The Forest Preserve District of Will County will be holding an Island Showcase on Friday, July 30 from 4 PM CST to 8 PM CST at the Isle a la Cache Museum in Romeoville, IL. The showcase is a celebration of all of the improvements that have been made at this forest preserve. All of the renovations were paid for via a Public Museum Capital Grant from the Illinois Department of Natural Resources.
Although the Isle a la Cache Museum has been opened since 1984, there was no place for visitors to relax while exploring the trails and creeks at this preserve. That issue has finally been resolved with a brand new Island picnic shelter. The shelter area will allow for visitors to take a break while visiting the museum.
This picnic shelter is absolutely necessary because of the brand new exhibit that was added along with the Island picnic shelter. The new exhibit is called the Native American Lifeways Exhibit.
The Native American Lifeways Exhibit includes a Native American longhouse and a Traders Cabin. The longhouse was a permanent structure usually made of wood that was shelter for the Potawatomi tribe that lived in the area.
The longhouse has stood the test of time because this type of structure is still utilized by indigenous people throughout the world. As you can tell by the name, the longhouse is a long, single-room building that allowed for tribes to withstand the hot summers and the brutal winters of the Midwest. The English settlers would not have been able to survive in America without implementing the concept of the longhouse. The longhouse format was the blueprint that led to log cabins being made by the settlers. Looking back at history, the Native Americans should not have shown the settlers their ways of survival because the European settlers pushed the Native Americans off of the land and now keep them on reservations loaded with alcohol and casinos.
You will also be able to see how the settlers lived during colonial times at the Traders Cabin. During the 1700's in the Midwest, the main way settlers made money was via fur trading. Plenty of critters were turned into fur hats and fur coats that generated wealth for the settlers. The Traders Cabin was where a settler would sell his wares to visitors.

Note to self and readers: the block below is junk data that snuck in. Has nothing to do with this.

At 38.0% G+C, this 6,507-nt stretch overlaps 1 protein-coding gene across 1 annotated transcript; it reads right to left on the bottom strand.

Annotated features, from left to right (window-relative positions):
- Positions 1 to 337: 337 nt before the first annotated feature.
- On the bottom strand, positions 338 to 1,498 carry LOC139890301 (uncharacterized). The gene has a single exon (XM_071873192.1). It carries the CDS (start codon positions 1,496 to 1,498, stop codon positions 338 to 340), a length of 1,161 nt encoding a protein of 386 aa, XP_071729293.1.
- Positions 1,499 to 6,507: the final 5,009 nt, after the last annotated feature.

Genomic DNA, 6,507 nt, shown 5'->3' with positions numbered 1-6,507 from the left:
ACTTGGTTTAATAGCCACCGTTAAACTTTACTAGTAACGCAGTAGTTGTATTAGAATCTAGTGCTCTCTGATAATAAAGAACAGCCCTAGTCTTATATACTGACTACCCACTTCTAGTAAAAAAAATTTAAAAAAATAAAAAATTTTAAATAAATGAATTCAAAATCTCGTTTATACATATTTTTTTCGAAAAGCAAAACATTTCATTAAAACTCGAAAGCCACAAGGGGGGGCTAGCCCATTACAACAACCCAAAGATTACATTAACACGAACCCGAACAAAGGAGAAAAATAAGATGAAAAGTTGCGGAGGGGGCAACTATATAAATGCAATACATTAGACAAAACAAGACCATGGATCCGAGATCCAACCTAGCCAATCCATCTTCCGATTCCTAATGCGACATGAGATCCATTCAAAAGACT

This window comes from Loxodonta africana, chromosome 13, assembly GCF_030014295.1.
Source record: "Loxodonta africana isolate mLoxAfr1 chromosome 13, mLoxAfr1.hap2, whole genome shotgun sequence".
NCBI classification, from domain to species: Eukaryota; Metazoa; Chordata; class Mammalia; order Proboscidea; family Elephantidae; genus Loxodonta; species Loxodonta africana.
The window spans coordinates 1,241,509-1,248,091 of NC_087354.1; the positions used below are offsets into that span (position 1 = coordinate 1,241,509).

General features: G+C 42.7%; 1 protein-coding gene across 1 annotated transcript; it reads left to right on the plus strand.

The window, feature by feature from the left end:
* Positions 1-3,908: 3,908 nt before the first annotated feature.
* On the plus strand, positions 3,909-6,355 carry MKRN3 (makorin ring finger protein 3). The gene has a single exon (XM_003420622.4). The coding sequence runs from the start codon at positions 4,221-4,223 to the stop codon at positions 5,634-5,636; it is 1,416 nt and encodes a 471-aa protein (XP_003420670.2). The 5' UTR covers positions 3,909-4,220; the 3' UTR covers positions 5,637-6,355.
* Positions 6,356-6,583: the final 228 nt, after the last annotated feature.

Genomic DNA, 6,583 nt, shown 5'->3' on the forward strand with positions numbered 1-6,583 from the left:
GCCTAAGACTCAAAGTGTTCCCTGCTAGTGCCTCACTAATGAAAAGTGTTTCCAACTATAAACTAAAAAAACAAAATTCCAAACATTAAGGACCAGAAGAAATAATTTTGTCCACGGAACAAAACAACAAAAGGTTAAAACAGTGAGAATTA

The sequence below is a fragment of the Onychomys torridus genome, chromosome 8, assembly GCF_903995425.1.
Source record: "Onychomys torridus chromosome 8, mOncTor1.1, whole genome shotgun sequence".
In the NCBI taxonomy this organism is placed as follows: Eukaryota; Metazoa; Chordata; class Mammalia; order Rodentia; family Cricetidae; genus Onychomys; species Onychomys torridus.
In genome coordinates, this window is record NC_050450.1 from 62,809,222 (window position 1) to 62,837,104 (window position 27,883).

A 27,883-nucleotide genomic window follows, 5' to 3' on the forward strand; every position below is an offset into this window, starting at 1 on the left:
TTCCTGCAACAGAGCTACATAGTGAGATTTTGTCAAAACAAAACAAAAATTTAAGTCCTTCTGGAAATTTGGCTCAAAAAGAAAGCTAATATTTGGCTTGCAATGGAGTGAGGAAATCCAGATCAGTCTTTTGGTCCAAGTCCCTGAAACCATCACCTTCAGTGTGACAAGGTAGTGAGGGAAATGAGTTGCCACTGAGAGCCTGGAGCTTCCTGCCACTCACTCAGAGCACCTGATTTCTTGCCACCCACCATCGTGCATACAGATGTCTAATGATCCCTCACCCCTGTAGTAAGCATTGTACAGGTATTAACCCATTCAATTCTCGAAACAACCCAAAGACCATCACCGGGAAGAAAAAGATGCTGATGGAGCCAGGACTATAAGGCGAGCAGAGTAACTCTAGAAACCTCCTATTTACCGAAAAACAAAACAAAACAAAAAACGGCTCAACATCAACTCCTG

Besides checking out these two new exhibits, there are so many activities that will keep you occupied at the Isle a la Cache. Along the trails, visitors are allowed to bike, hike, and roller blade. During the winter, visitors can indulge in cross-country skiing and snowshoeing on the trails. The creeks allow for visitors to either fish or to kayak downstream.
Another activity that is catching on at forest preserves around the USA is geocoaching. Geocoaching is like a treasure hunt where people hide containers based upon GPS coordinates. Then, others can use their GPS on their fun in order to find these containers.
Food will also be served for this Island Showcase event. Four different food trucks will be selling their products at the new picnic shelter along the Des Plaines River. The four food trucks will be Rogue Farm to Curbside Kitchen, Grumpy Gaucho, Nothing Bundt Cakes, and Metal Monkey Brewing. After taking a tour of the different exhibits, you will be able to eat a burger or an empanada. For dessert, you will be able to partake in a mini-Bundt cake. Then, you will be able to wash it all down with some craft beer.
For more information on this showcase, you can check out the Forest Preserve District of Will County's website at ReconnectWithNature.org.
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